Some people throw themselves into a fandom. I have enough students even still who come to school wearing their house colors, doodling snitches and brooms when they should be taking notes, and who look surprised when I tell them I’d be a Ravenclaw. I’m amused, and I like a good read, but I don't feel like it's my home. even with GW worlds, I hold myself back from jumping in headfirst... but the genius of the Liber Chaotica was that it made me forget to hold back... it was as if I’d found the hidden library that inserts itself in my dreams, and I found the worst possible book to pick up and bring home to read. It felt real. And thus, the time I would invest in creating my armies felt as if I was sharing in something far larger than myself.

I bought in, somewhere around 6th, and played strongly throughout 7th. 8th saw my army severely changed, and for the lesser -- I don't say for the worse, because they could still function on the table... but the arbitrary shifts they had made turned them into lesser and less important than they had once been. They lost gravity.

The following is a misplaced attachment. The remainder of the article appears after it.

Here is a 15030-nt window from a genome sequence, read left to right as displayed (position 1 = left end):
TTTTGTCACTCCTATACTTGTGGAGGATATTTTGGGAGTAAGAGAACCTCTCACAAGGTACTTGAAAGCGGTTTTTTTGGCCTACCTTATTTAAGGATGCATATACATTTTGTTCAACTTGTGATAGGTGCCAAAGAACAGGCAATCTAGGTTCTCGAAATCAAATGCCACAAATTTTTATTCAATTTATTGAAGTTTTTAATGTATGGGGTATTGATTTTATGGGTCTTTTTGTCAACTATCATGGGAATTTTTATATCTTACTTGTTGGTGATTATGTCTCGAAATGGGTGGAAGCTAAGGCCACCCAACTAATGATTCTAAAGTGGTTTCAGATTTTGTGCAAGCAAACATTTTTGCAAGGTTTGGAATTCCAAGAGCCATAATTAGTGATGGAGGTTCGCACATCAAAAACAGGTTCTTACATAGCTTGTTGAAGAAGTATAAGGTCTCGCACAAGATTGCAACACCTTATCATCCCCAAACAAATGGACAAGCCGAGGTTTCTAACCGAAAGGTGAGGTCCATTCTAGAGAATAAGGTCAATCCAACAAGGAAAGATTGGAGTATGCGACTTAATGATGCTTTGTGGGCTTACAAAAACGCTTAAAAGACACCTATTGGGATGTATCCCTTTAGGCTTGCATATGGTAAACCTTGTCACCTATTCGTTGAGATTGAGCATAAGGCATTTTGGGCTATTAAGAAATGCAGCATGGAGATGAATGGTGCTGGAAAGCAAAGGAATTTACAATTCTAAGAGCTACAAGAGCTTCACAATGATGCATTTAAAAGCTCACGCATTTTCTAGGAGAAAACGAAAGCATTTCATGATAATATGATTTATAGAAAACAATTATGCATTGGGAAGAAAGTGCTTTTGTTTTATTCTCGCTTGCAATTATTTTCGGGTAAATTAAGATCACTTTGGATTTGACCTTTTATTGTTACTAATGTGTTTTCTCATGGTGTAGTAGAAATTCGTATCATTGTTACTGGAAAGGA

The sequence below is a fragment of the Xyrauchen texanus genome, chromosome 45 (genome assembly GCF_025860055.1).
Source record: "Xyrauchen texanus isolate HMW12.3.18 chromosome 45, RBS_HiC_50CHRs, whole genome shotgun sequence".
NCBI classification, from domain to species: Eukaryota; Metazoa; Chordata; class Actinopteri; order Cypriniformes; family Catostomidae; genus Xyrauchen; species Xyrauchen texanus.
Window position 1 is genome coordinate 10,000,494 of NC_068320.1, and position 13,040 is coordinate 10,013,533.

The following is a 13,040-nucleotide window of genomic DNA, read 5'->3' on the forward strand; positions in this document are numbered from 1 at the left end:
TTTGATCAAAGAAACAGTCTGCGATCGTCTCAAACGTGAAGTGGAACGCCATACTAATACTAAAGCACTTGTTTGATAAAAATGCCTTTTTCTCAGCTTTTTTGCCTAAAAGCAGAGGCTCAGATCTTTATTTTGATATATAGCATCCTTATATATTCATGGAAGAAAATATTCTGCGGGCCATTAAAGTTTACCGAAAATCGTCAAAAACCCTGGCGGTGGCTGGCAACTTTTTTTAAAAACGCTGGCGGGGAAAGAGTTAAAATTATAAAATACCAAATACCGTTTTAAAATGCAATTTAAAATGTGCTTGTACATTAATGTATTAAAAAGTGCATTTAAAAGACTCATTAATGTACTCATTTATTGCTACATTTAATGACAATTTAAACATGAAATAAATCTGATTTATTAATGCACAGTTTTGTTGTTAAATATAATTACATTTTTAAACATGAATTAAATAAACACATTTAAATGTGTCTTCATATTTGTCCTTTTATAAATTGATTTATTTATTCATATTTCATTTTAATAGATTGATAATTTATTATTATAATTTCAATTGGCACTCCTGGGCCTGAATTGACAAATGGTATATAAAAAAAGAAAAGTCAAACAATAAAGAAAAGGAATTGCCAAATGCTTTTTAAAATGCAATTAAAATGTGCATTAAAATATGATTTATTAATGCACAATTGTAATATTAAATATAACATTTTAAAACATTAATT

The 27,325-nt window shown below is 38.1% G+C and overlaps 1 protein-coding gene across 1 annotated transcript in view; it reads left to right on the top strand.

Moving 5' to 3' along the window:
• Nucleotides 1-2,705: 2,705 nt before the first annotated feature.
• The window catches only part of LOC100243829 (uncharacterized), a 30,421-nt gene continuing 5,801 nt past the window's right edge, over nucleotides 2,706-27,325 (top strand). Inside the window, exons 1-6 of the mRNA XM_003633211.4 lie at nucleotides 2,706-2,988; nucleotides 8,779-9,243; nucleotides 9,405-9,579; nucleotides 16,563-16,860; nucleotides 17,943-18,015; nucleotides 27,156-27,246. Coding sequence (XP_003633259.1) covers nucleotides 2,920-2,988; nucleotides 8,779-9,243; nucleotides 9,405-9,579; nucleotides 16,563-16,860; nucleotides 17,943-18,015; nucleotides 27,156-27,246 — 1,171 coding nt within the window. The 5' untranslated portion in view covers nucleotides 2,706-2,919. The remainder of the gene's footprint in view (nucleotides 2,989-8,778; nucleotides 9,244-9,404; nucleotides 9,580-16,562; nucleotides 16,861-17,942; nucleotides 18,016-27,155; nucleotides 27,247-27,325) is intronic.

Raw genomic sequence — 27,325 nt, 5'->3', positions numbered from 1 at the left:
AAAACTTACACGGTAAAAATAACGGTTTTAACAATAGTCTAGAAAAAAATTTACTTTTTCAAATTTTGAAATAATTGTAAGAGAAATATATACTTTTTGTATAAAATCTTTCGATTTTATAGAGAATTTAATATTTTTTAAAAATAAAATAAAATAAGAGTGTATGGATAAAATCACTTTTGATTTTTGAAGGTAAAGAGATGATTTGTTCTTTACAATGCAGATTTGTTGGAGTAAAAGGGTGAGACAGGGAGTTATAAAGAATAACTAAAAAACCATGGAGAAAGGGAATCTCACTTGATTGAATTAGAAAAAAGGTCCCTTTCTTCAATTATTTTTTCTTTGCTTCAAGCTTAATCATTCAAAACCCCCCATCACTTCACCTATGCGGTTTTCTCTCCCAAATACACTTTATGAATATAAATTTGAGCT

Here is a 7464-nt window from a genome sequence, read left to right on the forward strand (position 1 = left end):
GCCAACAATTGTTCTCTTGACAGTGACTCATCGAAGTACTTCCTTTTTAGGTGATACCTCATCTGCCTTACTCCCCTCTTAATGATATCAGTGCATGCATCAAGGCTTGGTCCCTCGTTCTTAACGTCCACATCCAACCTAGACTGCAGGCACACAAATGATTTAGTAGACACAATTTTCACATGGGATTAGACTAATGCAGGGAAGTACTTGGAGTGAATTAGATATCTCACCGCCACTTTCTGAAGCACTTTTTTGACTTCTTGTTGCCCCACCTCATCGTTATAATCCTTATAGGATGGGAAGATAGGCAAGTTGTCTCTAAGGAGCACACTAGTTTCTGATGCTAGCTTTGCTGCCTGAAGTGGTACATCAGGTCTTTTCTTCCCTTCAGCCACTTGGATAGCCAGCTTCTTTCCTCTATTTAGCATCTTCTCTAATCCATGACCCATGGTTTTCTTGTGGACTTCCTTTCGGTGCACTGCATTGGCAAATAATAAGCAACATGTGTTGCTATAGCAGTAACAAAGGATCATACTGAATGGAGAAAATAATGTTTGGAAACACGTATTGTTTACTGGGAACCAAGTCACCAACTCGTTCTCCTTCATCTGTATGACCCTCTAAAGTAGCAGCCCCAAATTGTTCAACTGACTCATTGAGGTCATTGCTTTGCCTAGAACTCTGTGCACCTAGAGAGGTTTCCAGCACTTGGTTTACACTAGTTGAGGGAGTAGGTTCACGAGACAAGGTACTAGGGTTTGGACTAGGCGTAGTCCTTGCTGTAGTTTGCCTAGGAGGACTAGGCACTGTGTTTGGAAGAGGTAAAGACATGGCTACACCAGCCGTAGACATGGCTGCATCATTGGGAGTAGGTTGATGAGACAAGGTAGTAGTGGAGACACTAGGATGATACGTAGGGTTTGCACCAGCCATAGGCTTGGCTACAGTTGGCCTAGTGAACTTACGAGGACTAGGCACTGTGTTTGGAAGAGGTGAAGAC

What I’ve recently realized is that Age of Sigmar has no gravity to it.
To sidestep for a bit, I should mention that gravitas -- that sense of weight and significance and importance I was alluding to above -- is actually hard to create. Often it takes years and revisions and alterations and a massive amount of work in order to capture that feel. Many good, experienced writers cannot do so. One of my favorite classics - The Count of Monte Cristo -- has virtually no weight to it, and the same author's better-known Three Musketeers has perhaps one scene of weight (the former priest executing his totally-not-a-ninja ex-wife) amid a ton of action and fun and swordfighting. But both of them have real history to draw from in order to create that weight for them. Fantasy and science fiction have to construct it themselves.
Games do not need this if they have good rules, but without it the drive to be a part of it is largely just another fandom, just a general hobby. If it lacks depth, it lacks weight, and therefore it cannot hold my interest.
Malifaux is like this. It’s an interesting system (but not interesting enough for me to want to play it too much), with an interesting background (which I’d like to read more about, but there isn't much effort made to flesh it out), and some not-terrible characters. It is, therefore to me, a novelty and not a serious game because I’ll have fun and put it aside without a second thought.